I was somewhat surprised to find that WordPress.com did not have a map plugin and had blocked <iframe> embedding (which is how Google Maps are written). So what I thought would be a seamless, single site project turned into a kind of dual featured thing. All I managed to do was link the screenshot image of my maps to then navigate to my Google map. The idea was to keep the blog as its own little self-contained, themed experience so that you could reference the other posts and information while moving about this map. For obvious reasons, I was a disappointed with this issue. Perhaps if I had tried an alternative mapping tool, I could have avoided this, but like I said, I’m a dilettante.

I feel that I also allowed the content on my blog become inconsistent. In my head, I had imagined it taking much less work to include all the content and context needed to get the whole picture of what WIMS was. Since there’s next to nothing available about WIMS as far as secondary sources go, I found myself trying to throw up primary sources to legitimize the maps/historical accuracy, but then having to narrate and interpret all of the posts became more of a research project than anything else. As Dennis mentioned with his History Comps website- this is a lot of research and manual labor! The way my blog exists now is not my ideal and I think I might continue to improve upon it just for my peace of mind.

Further, I mentioned during my presentation that I was worried about almost ‘spilling’ about WIMS. I had had a little brush with the daughter of a WIMS team leader which put me on the defense a bit. Then after working with a doctoral student who has been writing her dissertation on WIMS for over five years, I began to feel a little sheepish about so casually using this information like people’s names, former addresses, etc. In the bigger scheme of things, what this predicament indicated to me is that ‘getting published’ at this day in age is as simple as opening a blog account. As we discussed early on in this class, print journalism is no longer restricted to newsprint and official sites. Whether I’m a seasoned, globetrotting, investigative journalist or some random employee at a tiny archive, if I have control over publishing some of the only information about a particular subject on the web- then people will read it, and probably believe it!

Using my privileged access to primary source information and translating it directly to the web and intermixing it with preexisting web sources, rather than writing a full length book, feels like I’ve transgressed some sacred ritual. Even with the advent of WikiLeaks, breaking news by way of Twitter, and the temporal life of Facebook… I’m not sure that a blog like MappingWIMS, as some of the first evidence on a historical topic, is the right way to go about ‘it’. Conversely, perhaps the fundamental idea behind this class is to inform new scholars that all is fair in web and technology?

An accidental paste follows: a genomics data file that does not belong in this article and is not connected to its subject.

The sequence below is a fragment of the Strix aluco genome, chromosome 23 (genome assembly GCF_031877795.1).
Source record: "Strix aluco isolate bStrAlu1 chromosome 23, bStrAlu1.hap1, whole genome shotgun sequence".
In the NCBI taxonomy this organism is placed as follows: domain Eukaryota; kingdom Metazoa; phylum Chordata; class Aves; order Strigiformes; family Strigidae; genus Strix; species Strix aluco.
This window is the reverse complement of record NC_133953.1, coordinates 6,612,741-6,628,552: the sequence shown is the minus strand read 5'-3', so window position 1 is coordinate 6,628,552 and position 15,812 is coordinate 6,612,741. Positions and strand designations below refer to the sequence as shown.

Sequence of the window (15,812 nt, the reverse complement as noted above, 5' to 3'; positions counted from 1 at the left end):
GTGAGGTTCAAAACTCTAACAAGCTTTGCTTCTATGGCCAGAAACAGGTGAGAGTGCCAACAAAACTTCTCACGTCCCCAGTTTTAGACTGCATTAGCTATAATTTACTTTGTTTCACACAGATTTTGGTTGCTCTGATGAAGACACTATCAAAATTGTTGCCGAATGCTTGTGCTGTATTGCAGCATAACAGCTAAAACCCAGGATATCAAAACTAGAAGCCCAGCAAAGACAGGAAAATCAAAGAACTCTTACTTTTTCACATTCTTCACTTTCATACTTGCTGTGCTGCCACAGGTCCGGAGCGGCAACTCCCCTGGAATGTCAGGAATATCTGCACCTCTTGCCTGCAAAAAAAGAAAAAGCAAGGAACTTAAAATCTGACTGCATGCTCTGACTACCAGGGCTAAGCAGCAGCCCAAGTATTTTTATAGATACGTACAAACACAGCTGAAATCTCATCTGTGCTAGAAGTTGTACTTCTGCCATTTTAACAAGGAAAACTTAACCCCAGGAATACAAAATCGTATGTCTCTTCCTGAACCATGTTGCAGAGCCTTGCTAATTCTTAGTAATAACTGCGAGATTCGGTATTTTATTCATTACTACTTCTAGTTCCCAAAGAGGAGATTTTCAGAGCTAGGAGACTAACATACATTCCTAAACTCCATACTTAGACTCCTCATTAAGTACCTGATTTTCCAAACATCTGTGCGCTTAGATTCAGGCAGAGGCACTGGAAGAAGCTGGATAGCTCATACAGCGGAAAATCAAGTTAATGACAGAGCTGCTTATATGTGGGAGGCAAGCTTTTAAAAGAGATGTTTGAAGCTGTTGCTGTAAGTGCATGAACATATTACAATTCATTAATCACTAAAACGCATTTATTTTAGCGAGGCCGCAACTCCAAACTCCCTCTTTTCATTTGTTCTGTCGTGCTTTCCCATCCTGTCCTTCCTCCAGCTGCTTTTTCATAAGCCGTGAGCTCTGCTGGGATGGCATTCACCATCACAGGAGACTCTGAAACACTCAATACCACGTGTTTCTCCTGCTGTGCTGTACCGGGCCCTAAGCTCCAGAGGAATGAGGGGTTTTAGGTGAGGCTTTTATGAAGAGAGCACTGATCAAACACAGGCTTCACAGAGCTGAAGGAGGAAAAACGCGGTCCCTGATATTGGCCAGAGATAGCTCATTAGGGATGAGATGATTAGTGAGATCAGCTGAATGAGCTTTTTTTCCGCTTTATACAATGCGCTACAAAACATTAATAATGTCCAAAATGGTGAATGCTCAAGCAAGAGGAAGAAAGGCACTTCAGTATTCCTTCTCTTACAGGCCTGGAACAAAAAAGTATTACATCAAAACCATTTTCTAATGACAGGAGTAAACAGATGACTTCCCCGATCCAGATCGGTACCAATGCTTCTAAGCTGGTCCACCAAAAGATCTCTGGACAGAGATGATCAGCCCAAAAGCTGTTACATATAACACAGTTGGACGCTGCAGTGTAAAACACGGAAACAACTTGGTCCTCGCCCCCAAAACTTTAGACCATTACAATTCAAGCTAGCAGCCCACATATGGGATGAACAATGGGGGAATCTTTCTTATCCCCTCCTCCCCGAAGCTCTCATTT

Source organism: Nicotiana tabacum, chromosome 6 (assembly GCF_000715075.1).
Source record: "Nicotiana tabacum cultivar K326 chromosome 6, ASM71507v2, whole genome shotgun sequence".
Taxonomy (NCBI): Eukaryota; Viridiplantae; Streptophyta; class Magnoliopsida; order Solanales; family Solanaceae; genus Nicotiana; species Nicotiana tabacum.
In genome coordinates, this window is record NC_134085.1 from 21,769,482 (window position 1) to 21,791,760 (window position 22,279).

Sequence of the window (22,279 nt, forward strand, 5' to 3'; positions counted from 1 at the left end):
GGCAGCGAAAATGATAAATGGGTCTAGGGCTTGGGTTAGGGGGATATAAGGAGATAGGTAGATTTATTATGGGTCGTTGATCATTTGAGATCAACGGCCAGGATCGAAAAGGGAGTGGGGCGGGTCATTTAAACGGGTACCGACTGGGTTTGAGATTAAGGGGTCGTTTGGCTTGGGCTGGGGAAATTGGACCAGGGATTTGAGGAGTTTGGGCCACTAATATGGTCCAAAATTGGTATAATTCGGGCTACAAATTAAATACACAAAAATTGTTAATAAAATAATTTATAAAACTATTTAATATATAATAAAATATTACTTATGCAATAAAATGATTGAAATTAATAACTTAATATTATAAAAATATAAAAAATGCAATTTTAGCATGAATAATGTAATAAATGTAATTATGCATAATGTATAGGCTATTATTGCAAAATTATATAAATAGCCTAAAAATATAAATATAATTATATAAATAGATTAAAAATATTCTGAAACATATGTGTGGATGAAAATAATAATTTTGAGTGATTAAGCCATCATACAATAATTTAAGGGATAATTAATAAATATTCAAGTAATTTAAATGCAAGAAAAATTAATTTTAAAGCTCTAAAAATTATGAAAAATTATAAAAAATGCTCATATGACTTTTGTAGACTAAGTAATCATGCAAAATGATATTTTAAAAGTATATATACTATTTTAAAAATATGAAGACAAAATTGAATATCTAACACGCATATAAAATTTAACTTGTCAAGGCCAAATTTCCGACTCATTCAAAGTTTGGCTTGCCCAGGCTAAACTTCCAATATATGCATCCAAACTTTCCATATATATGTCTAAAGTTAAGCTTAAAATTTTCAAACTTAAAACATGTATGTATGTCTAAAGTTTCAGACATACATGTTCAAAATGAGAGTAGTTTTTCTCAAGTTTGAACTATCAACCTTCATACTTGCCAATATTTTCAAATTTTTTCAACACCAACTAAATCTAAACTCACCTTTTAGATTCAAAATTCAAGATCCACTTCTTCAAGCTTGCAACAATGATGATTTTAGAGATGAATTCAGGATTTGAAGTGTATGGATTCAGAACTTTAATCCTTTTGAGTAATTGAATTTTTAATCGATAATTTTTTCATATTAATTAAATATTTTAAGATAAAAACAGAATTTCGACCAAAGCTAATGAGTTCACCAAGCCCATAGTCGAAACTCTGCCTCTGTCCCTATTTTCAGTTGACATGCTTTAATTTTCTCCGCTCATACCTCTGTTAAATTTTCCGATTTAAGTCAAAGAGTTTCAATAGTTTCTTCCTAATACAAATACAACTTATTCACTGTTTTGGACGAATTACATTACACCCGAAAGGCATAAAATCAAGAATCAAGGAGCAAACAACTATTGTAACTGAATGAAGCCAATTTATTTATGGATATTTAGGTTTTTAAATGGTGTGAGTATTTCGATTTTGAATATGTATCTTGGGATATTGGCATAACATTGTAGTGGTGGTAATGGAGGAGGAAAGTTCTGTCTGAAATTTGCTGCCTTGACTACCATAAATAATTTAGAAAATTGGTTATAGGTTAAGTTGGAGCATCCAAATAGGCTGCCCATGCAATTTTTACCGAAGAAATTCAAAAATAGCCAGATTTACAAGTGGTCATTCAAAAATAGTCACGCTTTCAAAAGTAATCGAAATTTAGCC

Google Art Project – Final Thoughts

At the start of this paper, I was excited to explore the translation of the Freer Gallery of Art to the digital platform of the Google Art Project. Of course as a student in Art History, being able to explore museums abroad from my dorm room is a great tool. Yet the experience presented by a museum in a digital format is a much different one from the traditional museum-going experience.

My findings for this paper – that there is really no viable substitute for the physical experience of an art museum – were perhaps colored from the start by the fact that I am an art historian. Viewing the works of great masters in person is ethereal, and often changes the way one has previously imagined a work to look or the emotions it can evoke. However, after digging into the literature on the museum experience as a result of many variables (architecture, display tactics, lighting, etc.), it seems that the majority feel that the museum experience is one of an almost “spiritual” connection to the objects housed within, and ultimately disseminates some form of enlightenment from a close proximity to those objects.

With that said, I was surprised to find that some of the points from Cohen and Rosenzweig’s book ( the first reading done for our class) meshed with this same feeling of “loss” inherent in the digitization of physical history. Moreover, they felt that digitization does not necessarily mean “accessible” (economically speaking), a point of contention I personally had with the Google Art Project. While I did not entirely buy into the Google Art Project, though,  its viability as a supplement to physical visits is undeniable.

All in all, I found the process of “visiting” both the physical and virtual Freer Gallery of Art and documenting the respective experiences to be an illuminating one. The process also made me appreciate being in DC, a place where one has access to so many renowned museums and thus occasion for “spiritual” and intellectual enlightenment.